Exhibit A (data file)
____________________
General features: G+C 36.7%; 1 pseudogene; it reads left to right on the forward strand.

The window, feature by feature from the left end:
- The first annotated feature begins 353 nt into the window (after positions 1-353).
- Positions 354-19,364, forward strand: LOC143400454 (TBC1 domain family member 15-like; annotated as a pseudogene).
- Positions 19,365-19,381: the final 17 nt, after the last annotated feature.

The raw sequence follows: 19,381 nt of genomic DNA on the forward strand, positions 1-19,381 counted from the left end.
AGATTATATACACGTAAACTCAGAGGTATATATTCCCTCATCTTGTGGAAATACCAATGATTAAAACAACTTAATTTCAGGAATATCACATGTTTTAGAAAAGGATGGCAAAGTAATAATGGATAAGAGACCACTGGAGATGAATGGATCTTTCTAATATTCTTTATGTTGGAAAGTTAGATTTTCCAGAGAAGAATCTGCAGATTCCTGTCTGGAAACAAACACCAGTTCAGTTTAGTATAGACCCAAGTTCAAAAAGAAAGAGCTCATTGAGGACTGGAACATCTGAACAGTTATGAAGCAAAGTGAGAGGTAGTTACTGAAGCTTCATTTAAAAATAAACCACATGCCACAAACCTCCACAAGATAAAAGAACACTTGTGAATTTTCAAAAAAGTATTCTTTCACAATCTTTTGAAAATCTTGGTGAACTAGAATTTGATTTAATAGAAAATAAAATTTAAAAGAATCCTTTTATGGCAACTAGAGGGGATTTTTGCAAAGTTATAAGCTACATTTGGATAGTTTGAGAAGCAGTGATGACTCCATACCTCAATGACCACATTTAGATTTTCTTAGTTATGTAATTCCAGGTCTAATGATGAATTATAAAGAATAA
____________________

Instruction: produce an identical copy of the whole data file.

General features: G+C 36.7%; 1 pseudogene; it reads left to right on the forward strand.

The window, feature by feature from the left end:
- The first annotated feature begins 353 nt into the window (after positions 1-353).
- Positions 354-19,364, forward strand: LOC143400454 (TBC1 domain family member 15-like; annotated as a pseudogene).
- Positions 19,365-19,381: the final 17 nt, after the last annotated feature.

The raw sequence follows: 19,381 nt of genomic DNA on the forward strand, positions 1-19,381 counted from the left end.
AGATTATATACACGTAAACTCAGAGGTATATATTCCCTCATCTTGTGGAAATACCAATGATTAAAACAACTTAATTTCAGGAATATCACATGTTTTAGAAAAGGATGGCAAAGTAATAATGGATAAGAGACCACTGGAGATGAATGGATCTTTCTAATATTCTTTATGTTGGAAAGTTAGATTTTCCAGAGAAGAATCTGCAGATTCCTGTCTGGAAACAAACACCAGTTCAGTTTAGTATAGACCCAAGTTCAAAAAGAAAGAGCTCATTGAGGACTGGAACATCTGAACAGTTATGAAGCAAAGTGAGAGGTAGTTACTGAAGCTTCATTTAAAAATAAACCACATGCCACAAACCTCCACAAGATAAAAGAACACTTGTGAATTTTCAAAAAAGTATTCTTTCACAATCTTTTGAAAATCTTGGTGAACTAGAATTTGATTTAATAGAAAATAAAATTTAAAAGAATCCTTTTATGGCAACTAGAGGGGATTTTTGCAAAGTTATAAGCTACATTTGGATAGTTTGAGAAGCAGTGATGACTCCATACCTCAATGACCACATTTAGATTTTCTTAGTTATGTAATTCCAGGTCTAATGATGAATTATAAAGAATAA